Campers for Tundra

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Thread: Campers for Tundra

  1. #1
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    Default Campers for Tundra

    What brands of campers are available for the Tundra? Anyone have any recomendations either good or bad on any particular brand of camper?

    Thanks

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  3. #2
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    Default Re: Campers for Tundra

    I saw an earlier thread for www.six-pac.com. I sent them an email, and they replied that for 2002 they were making a camper for the Tundra. I had just recently started looking at campers for the Tundra, and there are just a few that will fit due to the bed size. Do a search on Google for truck campers.

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    Default Re: Campers for Tundra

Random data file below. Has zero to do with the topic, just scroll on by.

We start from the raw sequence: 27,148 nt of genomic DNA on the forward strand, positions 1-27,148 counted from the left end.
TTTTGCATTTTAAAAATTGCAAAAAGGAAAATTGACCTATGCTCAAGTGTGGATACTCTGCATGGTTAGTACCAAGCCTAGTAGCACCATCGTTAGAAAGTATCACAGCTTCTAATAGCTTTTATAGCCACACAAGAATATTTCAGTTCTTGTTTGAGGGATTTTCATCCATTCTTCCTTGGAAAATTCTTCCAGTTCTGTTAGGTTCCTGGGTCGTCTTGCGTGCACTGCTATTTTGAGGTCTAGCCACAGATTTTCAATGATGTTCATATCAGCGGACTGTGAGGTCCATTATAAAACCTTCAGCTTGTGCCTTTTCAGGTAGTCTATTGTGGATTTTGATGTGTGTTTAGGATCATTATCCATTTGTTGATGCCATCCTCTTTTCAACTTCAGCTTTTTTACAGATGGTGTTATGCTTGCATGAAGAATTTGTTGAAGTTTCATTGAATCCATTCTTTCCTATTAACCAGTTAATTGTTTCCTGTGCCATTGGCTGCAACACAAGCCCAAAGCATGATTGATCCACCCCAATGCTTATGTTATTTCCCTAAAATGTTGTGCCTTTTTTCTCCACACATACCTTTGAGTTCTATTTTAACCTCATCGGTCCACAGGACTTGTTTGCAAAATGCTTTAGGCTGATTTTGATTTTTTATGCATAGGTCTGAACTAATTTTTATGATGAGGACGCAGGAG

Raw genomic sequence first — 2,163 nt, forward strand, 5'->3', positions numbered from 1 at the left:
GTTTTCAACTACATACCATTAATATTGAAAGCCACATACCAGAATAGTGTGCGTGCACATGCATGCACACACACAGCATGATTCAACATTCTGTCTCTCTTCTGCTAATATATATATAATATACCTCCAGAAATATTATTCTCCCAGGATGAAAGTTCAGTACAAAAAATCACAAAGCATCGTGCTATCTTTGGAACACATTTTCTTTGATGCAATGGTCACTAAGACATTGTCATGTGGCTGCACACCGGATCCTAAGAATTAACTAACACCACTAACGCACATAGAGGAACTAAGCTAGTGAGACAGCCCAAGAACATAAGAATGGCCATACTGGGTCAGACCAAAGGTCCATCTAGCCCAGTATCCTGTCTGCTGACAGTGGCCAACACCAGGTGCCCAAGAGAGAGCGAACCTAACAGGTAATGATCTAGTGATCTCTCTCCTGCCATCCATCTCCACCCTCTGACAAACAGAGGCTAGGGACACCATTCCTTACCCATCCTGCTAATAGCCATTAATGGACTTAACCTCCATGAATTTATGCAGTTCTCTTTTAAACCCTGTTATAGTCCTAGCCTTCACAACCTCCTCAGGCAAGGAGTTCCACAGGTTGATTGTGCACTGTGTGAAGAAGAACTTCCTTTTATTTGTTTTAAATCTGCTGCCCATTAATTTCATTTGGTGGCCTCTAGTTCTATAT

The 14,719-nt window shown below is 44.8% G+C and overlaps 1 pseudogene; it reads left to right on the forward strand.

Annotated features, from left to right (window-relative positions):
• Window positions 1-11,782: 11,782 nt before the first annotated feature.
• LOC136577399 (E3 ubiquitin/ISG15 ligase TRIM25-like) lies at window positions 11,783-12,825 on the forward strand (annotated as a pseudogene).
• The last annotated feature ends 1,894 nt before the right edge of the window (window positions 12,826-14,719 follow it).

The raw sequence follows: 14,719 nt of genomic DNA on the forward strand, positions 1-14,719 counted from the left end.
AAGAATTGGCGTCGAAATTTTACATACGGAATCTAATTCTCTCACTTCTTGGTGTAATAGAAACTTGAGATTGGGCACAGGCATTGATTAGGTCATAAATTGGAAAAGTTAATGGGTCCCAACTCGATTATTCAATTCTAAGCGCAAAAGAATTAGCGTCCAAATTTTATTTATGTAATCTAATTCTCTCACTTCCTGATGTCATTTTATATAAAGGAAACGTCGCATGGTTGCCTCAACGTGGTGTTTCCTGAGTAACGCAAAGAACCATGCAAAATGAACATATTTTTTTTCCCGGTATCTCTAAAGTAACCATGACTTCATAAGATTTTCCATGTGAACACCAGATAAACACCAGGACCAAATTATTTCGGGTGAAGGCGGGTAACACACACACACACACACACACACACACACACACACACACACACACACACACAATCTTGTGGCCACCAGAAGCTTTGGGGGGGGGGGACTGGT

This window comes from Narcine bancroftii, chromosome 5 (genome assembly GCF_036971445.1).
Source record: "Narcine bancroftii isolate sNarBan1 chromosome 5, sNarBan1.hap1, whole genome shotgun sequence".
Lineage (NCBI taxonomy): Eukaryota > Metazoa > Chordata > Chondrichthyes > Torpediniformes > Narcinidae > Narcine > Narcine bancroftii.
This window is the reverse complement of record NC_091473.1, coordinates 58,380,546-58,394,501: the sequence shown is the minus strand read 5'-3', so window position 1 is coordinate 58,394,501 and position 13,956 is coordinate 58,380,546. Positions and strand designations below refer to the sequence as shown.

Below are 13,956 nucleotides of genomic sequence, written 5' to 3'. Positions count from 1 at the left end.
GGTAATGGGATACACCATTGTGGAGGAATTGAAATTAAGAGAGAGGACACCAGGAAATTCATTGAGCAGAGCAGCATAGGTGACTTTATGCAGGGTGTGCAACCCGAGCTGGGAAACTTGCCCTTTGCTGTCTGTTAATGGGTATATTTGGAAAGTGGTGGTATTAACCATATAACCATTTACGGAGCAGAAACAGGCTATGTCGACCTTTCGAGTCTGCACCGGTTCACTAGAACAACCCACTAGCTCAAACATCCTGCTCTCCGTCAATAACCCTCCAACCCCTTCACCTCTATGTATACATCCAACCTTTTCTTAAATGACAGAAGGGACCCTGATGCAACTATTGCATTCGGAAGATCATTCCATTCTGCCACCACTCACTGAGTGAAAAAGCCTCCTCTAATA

stevef,
    I've experimented with two slide-in truck campers on my '01 LTD 4WD. The limiting factor for the Tundra in one word is PAYLOAD. The truck cannot handle anything but the very lightest campers, even then its likely to be over your payload rating and GVWR. My payload is 1,400# give or take and does not include passengers or all the things you load into a camper. The two campers I have tried are NON-self contained, meaning no toilet or shower. They do have heater, stove, fridge, etc. It's too bad but here is what I've tried...